ASUS is a company that has enjoyed a long and fairly prosperous history when it comes to tablets. They hit the market hard with the launch of the original Eee Pad Transformer back in the days of Android 3.0 Honeycomb and of course, they were responsible for both generations of the incredibly good value-for-money Nexus 7. More recently however, ASUS has focused on the lower-end of the Android tablet market, which is where the money apparently lies in such a competitive market. Not too long ago, the company debuted a new line of Android tablets, the ZenPad line, and while ASUS is hoping these will boost tablet sales for the company, analysts aren't so sure.
According to a report from DigiTimes, analysts are expecting ASUS to ship 6 - 7 Million tablets in 2015, down 30% or so from the 9.4 Million tablets shipped in 2014. Tablets not doing so well is certainly not a unique problem on ASUS' part, and in fact the whole industry is scratching their heads when it comes to tablet sales. Shipments for 2015 have practically stood still compared to 2014, regardless of the manufacturer and while tablets like the recently launched Xperia Z4 Tablet from Sony are pushing a replacement for your laptop, consumers aren't biting. It's more than likely that as tablets seem to last longer for consumers, there isn't as much of a rush to upgrade each year as they can be with smartphones.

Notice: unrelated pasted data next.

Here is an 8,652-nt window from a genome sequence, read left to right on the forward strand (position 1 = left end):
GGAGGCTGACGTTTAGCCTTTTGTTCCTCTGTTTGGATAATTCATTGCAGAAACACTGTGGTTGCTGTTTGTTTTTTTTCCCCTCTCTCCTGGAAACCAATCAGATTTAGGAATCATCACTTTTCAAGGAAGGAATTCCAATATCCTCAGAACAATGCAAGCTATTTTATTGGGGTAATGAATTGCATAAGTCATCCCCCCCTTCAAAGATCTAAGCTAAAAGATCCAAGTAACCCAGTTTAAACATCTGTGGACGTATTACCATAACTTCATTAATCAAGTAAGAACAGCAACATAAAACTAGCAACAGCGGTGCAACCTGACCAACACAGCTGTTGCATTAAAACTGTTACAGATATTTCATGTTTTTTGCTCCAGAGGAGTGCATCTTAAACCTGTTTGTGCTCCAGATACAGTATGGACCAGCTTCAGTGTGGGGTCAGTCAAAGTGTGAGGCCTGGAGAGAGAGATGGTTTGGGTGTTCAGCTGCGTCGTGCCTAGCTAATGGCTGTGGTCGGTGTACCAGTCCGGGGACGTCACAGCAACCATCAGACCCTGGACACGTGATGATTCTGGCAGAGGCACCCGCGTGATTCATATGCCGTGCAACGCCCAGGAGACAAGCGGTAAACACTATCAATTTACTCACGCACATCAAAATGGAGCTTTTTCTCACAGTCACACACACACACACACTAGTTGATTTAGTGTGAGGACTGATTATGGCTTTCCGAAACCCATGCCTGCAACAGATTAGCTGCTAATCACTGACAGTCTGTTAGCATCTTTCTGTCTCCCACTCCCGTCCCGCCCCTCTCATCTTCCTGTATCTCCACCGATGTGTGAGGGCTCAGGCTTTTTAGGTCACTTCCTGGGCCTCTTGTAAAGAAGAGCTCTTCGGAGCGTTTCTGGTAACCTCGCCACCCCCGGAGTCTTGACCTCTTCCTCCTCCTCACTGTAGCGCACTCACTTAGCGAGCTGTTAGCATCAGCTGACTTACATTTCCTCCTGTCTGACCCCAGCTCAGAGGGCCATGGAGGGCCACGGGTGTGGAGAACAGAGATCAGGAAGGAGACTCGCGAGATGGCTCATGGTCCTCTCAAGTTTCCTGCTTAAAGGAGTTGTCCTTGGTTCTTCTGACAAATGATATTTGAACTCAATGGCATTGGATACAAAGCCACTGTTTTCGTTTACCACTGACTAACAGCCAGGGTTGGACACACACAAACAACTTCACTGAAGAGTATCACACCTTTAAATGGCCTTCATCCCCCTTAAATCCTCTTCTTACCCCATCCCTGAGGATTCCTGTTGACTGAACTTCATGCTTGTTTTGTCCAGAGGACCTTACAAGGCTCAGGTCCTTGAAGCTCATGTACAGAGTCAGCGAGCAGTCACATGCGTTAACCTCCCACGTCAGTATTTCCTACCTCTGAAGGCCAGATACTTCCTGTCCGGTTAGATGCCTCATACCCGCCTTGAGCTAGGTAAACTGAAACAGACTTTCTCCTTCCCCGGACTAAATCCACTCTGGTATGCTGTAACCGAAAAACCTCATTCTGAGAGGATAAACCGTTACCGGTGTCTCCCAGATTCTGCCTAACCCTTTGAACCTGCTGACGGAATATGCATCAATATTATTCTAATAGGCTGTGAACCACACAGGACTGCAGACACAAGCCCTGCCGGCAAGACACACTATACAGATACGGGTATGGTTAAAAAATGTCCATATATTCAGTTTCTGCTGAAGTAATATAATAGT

As with previous tablet models, ASUS is pushing the ZenPad models with a focus on the overall experience, rather than just specs alone. Hopefully, the company will be able to better market their tablets this year, as for $200 you can get the ZenPad S8 with performance and features similar to ASUS' excellent ZenFone 2 that launched earlier this year. Whether or not tablets will turn around in 2016 seems to rest in Google's hands, as companies like ASUS, Samsung and Sony can ship some of the best hardware available, but if the software doesn't offer anything compelling enough for phablet users, then ultimately the manufacturer will have a hard time shipping such devices.